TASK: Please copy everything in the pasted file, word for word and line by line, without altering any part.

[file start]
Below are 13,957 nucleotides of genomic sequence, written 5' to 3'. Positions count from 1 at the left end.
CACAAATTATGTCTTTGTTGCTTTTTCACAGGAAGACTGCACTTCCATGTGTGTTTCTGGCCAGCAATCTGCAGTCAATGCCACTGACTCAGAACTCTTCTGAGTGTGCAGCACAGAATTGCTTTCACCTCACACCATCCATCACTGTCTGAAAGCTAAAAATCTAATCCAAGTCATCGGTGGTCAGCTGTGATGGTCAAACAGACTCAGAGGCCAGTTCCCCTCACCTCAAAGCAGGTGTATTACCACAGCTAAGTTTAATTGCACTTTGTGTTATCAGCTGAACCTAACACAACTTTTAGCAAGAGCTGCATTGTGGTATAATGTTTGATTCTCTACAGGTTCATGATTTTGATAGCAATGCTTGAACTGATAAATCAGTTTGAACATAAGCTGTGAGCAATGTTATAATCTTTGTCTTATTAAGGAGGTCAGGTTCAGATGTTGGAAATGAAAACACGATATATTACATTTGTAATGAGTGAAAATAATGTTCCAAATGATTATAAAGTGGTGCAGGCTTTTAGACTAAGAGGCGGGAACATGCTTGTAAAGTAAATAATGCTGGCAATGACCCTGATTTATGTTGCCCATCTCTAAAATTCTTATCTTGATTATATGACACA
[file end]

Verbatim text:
Below are 13,957 nucleotides of genomic sequence, written 5' to 3'. Positions count from 1 at the left end.
CACAAATTATGTCTTTGTTGCTTTTTCACAGGAAGACTGCACTTCCATGTGTGTTTCTGGCCAGCAATCTGCAGTCAATGCCACTGACTCAGAACTCTTCTGAGTGTGCAGCACAGAATTGCTTTCACCTCACACCATCCATCACTGTCTGAAAGCTAAAAATCTAATCCAAGTCATCGGTGGTCAGCTGTGATGGTCAAACAGACTCAGAGGCCAGTTCCCCTCACCTCAAAGCAGGTGTATTACCACAGCTAAGTTTAATTGCACTTTGTGTTATCAGCTGAACCTAACACAACTTTTAGCAAGAGCTGCATTGTGGTATAATGTTTGATTCTCTACAGGTTCATGATTTTGATAGCAATGCTTGAACTGATAAATCAGTTTGAACATAAGCTGTGAGCAATGTTATAATCTTTGTCTTATTAAGGAGGTCAGGTTCAGATGTTGGAAATGAAAACACGATATATTACATTTGTAATGAGTGAAAATAATGTTCCAAATGATTATAAAGTGGTGCAGGCTTTTAGACTAAGAGGCGGGAACATGCTTGTAAAGTAAATAATGCTGGCAATGACCCTGATTTATGTTGCCCATCTCTAAAATTCTTATCTTGATTATATGACACA